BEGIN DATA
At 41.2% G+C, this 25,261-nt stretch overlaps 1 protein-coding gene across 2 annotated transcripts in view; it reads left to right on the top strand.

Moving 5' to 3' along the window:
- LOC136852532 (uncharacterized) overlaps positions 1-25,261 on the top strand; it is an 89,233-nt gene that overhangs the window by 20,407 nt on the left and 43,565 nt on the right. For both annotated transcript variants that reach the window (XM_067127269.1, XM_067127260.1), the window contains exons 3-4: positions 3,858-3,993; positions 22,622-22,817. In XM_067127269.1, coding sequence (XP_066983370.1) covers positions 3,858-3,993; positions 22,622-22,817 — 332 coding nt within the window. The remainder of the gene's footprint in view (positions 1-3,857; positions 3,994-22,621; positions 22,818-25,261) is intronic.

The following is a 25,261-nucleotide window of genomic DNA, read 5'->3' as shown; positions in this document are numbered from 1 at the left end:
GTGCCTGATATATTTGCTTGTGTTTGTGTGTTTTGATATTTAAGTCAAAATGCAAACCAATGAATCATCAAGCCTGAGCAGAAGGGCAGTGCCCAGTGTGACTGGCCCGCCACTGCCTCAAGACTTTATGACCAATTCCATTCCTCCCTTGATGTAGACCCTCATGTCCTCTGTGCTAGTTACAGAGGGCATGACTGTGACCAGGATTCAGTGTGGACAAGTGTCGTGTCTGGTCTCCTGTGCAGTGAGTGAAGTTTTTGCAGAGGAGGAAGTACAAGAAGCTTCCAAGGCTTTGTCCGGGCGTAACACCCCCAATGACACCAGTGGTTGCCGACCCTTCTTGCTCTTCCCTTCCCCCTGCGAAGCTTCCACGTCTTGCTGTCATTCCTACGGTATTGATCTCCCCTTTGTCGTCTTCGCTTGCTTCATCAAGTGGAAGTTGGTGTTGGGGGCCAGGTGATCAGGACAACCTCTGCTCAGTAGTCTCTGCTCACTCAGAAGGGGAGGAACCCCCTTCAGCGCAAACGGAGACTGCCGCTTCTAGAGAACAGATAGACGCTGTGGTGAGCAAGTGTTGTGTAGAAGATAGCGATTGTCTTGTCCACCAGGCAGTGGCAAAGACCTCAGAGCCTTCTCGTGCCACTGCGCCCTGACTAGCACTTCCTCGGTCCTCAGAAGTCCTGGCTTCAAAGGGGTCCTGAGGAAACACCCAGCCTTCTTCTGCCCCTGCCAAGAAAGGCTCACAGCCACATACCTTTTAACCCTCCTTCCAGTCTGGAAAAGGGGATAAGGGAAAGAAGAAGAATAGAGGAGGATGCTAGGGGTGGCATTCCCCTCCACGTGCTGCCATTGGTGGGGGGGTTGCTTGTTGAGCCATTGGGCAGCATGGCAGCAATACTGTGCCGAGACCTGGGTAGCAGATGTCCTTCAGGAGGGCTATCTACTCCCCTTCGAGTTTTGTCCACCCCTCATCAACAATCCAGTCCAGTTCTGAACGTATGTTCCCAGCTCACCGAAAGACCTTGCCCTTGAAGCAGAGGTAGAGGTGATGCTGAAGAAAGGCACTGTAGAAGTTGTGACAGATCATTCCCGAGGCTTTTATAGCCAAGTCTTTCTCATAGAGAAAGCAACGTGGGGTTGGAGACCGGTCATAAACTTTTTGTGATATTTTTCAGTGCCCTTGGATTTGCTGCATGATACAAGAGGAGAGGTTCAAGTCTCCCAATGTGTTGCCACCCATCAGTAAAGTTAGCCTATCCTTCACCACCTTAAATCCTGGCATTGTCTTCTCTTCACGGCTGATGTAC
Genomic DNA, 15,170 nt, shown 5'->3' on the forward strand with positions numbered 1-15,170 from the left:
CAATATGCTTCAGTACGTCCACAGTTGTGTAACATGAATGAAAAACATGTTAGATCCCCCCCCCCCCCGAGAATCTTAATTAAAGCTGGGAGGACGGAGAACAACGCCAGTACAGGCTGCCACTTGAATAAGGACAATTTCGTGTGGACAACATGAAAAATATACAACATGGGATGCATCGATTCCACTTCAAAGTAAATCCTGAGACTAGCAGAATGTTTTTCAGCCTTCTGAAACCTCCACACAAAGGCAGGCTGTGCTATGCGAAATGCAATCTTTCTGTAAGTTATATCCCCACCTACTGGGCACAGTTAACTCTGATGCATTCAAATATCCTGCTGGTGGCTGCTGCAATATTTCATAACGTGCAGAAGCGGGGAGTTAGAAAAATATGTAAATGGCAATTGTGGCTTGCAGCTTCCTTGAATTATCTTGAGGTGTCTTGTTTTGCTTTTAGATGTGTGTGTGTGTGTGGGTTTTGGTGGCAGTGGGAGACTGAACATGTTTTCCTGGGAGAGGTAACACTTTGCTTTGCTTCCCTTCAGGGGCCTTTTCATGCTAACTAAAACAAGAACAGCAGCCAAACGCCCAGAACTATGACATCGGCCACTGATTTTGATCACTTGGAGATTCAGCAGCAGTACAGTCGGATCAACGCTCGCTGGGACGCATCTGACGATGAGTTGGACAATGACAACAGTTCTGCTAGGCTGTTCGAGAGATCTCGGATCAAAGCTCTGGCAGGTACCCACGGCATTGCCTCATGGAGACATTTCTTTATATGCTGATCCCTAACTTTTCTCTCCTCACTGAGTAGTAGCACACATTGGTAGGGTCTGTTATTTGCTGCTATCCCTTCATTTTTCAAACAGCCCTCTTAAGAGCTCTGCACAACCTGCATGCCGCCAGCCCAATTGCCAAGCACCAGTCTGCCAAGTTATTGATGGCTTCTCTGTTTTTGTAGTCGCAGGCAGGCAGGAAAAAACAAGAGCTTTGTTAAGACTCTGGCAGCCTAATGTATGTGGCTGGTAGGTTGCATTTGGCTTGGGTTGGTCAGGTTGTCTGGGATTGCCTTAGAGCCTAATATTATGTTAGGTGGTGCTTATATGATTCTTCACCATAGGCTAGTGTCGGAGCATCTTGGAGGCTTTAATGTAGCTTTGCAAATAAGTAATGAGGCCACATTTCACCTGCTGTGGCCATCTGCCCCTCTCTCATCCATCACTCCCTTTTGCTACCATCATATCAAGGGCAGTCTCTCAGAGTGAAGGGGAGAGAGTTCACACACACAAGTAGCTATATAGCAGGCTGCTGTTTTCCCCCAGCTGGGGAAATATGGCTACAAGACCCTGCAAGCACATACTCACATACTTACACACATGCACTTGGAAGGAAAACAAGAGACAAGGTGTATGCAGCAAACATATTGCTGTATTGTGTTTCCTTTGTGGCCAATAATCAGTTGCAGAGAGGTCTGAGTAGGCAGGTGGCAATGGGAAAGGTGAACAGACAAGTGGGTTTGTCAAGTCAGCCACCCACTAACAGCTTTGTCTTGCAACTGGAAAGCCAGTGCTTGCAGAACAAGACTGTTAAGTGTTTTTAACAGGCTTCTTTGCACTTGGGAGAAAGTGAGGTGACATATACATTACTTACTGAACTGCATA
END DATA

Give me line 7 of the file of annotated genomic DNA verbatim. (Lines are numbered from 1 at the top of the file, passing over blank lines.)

CAATATGCTTCAGTACGTCCACAGTTGTGTAACATGAATGAAAAACATGTTAGATCCCCCCCCCCCCCGAGAATCTTAATTAAAGCTGGGAGGACGGAGAACAACGCCAGTACAGGCTGCCACTTGAATAAGGACAATTTCGTGTGGACAACATGAAAAATATACAACATGGGATGCATCGATTCCACTTCAAAGTAAATCCTGAGACTAGCAGAATGTTTTTCAGCCTTCTGAAACCTCCACACAAAGGCAGGCTGTGCTATGCGAAATGCAATCTTTCTGTAAGTTATATCCCCACCTACTGGGCACAGTTAACTCTGATGCATTCAAATATCCTGCTGGTGGCTGCTGCAATATTTCATAACGTGCAGAAGCGGGGAGTTAGAAAAATATGTAAATGGCAATTGTGGCTTGCAGCTTCCTTGAATTATCTTGAGGTGTCTTGTTTTGCTTTTAGATGTGTGTGTGTGTGTGGGTTTTGGTGGCAGTGGGAGACTGAACATGTTTTCCTGGGAGAGGTAACACTTTGCTTTGCTTCCCTTCAGGGGCCTTTTCATGCTAACTAAAACAAGAACAGCAGCCAAACGCCCAGAACTATGACATCGGCCACTGATTTTGATCACTTGGAGATTCAGCAGCAGTACAGTCGGATCAACGCTCGCTGGGACGCATCTGACGATGAGTTGGACAATGACAACAGTTCTGCTAGGCTGTTCGAGAGATCTCGGATCAAAGCTCTGGCAGGTACCCACGGCATTGCCTCATGGAGACATTTCTTTATATGCTGATCCCTAACTTTTCTCTCCTCACTGAGTAGTAGCACACATTGGTAGGGTCTGTTATTTGCTGCTATCCCTTCATTTTTCAAACAGCCCTCTTAAGAGCTCTGCACAACCTGCATGCCGCCAGCCCAATTGCCAAGCACCAGTCTGCCAAGTTATTGATGGCTTCTCTGTTTTTGTAGTCGCAGGCAGGCAGGAAAAAACAAGAGCTTTGTTAAGACTCTGGCAGCCTAATGTATGTGGCTGGTAGGTTGCATTTGGCTTGGGTTGGTCAGGTTGTCTGGGATTGCCTTAGAGCCTAATATTATGTTAGGTGGTGCTTATATGATTCTTCACCATAGGCTAGTGTCGGAGCATCTTGGAGGCTTTAATGTAGCTTTGCAAATAAGTAATGAGGCCACATTTCACCTGCTGTGGCCATCTGCCCCTCTCTCATCCATCACTCCCTTTTGCTACCATCATATCAAGGGCAGTCTCTCAGAGTGAAGGGGAGAGAGTTCACACACACAAGTAGCTATATAGCAGGCTGCTGTTTTCCCCCAGCTGGGGAAATATGGCTACAAGACCCTGCAAGCACATACTCACATACTTACACACATGCACTTGGAAGGAAAACAAGAGACAAGGTGTATGCAGCAAACATATTGCTGTATTGTGTTTCCTTTGTGGCCAATAATCAGTTGCAGAGAGGTCTGAGTAGGCAGGTGGCAATGGGAAAGGTGAACAGACAAGTGGGTTTGTCAAGTCAGCCACCCACTAACAGCTTTGTCTTGCAACTGGAAAGCCAGTGCTTGCAGAACAAGACTGTTAAGTGTTTTTAACAGGCTTCTTTGCACTTGGGAGAAAGTGAGGTGACATATACATTACTTACTGAACTGCATA